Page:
Pictured: Latkes, which are not melon dreidels, but I never snapped a pic of the dreidels. I ate them.
Who says a dreidel must be fashioned from clay?
Low on the glycemic load and index, this treat is colorful and fun!
Cut melon into 1″ X 2″ bricks (1 per dreidel). In the last inch of the length, carve to a point with four sides.
With a toothpick, carve nun, gimel, hei, and shin on each side (food coloring could also be used to draw the symbols).
which together form the acronym for (Nes Gadol Haya Sham – “a great miracle happened there”). These letters also form a mnemonic for the rules of a gambling game played with a dreidel: Nun stands for the Yiddish word nite (“nothing”), Hei stands for halb (“half”), Gimel for gants (“all”), and Shin for shteln (“put”).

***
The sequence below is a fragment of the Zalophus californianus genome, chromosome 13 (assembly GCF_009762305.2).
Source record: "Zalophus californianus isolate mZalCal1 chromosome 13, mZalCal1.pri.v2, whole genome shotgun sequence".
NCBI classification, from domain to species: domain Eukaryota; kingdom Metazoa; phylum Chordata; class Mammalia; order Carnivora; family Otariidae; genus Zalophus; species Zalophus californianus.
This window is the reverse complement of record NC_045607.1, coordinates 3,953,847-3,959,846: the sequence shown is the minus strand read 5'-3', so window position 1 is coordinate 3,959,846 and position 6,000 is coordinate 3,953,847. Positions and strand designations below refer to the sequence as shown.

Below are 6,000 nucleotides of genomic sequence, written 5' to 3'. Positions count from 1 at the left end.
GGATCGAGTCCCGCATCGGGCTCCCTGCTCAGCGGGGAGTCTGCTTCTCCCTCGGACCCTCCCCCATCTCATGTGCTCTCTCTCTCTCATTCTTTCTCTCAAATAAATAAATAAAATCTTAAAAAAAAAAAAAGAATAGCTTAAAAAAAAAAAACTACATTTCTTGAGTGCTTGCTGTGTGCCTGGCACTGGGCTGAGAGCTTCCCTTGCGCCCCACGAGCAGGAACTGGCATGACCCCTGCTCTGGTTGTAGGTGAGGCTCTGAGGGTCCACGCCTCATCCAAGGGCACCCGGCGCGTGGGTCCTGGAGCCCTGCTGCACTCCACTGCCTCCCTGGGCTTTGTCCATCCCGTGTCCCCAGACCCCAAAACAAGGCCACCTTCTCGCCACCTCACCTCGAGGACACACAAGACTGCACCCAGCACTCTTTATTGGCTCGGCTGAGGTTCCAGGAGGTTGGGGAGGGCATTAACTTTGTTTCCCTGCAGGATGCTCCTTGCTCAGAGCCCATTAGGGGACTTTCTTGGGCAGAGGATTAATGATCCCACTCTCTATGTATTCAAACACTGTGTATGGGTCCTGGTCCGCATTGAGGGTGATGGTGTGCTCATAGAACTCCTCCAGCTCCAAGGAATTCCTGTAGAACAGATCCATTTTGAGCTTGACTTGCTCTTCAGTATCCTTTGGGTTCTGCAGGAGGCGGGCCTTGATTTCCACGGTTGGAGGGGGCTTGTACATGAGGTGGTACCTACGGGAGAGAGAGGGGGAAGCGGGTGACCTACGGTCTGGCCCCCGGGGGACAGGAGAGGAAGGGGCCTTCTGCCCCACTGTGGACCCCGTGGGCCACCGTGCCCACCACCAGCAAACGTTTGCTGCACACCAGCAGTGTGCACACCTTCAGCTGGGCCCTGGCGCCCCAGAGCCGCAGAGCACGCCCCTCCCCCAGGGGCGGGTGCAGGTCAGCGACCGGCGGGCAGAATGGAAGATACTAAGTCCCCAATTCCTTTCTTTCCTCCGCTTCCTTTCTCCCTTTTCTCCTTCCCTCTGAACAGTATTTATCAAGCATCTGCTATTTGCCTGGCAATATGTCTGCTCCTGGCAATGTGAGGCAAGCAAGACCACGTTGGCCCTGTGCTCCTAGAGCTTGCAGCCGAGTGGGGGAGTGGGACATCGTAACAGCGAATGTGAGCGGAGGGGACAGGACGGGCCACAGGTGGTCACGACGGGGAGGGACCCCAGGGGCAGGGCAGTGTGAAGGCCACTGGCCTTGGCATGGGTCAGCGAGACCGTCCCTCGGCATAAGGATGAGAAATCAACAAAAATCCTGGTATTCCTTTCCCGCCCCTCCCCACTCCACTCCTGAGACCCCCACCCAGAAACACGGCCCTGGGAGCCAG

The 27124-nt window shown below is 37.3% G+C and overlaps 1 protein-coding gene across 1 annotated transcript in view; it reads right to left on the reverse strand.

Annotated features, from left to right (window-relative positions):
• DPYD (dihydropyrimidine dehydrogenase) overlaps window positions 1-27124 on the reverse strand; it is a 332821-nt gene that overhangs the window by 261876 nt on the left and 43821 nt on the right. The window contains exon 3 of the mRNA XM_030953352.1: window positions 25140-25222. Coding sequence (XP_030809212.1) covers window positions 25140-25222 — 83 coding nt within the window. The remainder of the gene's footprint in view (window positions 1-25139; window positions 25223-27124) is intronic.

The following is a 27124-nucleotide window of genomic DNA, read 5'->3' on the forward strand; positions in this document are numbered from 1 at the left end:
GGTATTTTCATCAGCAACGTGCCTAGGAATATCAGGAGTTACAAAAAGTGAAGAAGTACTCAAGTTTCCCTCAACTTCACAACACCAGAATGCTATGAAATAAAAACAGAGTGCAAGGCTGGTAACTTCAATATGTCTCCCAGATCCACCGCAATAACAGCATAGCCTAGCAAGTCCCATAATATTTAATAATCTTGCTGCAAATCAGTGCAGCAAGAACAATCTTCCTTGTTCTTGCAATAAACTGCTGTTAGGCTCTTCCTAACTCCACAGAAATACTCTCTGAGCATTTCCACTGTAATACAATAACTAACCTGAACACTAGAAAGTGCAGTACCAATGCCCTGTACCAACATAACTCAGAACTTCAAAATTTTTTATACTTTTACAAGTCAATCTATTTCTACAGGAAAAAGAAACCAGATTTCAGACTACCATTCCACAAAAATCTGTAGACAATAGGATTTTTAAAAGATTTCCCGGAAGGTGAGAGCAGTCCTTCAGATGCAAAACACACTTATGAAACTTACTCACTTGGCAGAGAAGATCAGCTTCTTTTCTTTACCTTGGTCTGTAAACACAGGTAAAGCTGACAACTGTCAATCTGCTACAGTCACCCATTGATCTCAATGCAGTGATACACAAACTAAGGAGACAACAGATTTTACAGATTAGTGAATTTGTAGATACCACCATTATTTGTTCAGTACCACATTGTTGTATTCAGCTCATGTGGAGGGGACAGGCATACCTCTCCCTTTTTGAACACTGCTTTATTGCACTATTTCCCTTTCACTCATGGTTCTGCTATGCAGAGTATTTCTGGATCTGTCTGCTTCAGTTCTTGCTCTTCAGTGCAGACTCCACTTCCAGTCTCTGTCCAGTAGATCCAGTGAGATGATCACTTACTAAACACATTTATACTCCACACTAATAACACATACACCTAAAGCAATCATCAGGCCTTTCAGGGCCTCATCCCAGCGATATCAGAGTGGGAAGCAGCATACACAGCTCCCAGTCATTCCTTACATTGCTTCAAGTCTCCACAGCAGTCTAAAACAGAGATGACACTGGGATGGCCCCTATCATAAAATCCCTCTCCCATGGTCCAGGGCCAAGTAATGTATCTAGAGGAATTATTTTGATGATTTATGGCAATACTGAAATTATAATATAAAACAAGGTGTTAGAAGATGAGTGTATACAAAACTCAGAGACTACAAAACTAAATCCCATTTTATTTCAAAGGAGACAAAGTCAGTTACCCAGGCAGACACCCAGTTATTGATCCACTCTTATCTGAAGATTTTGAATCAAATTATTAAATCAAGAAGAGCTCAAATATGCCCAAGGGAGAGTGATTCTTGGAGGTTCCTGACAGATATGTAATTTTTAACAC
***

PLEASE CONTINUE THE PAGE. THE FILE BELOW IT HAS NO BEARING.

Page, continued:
- Nun – nisht – “nothing” – nothing happens and the next player spins
- Gimel – gants – “all” – the player takes the entire pot
- Hey – halb – “half” – the player takes half of the pot, rounding up if there is an odd number
- Shin – shtel ayn – “put in” – the player puts two markers in the pot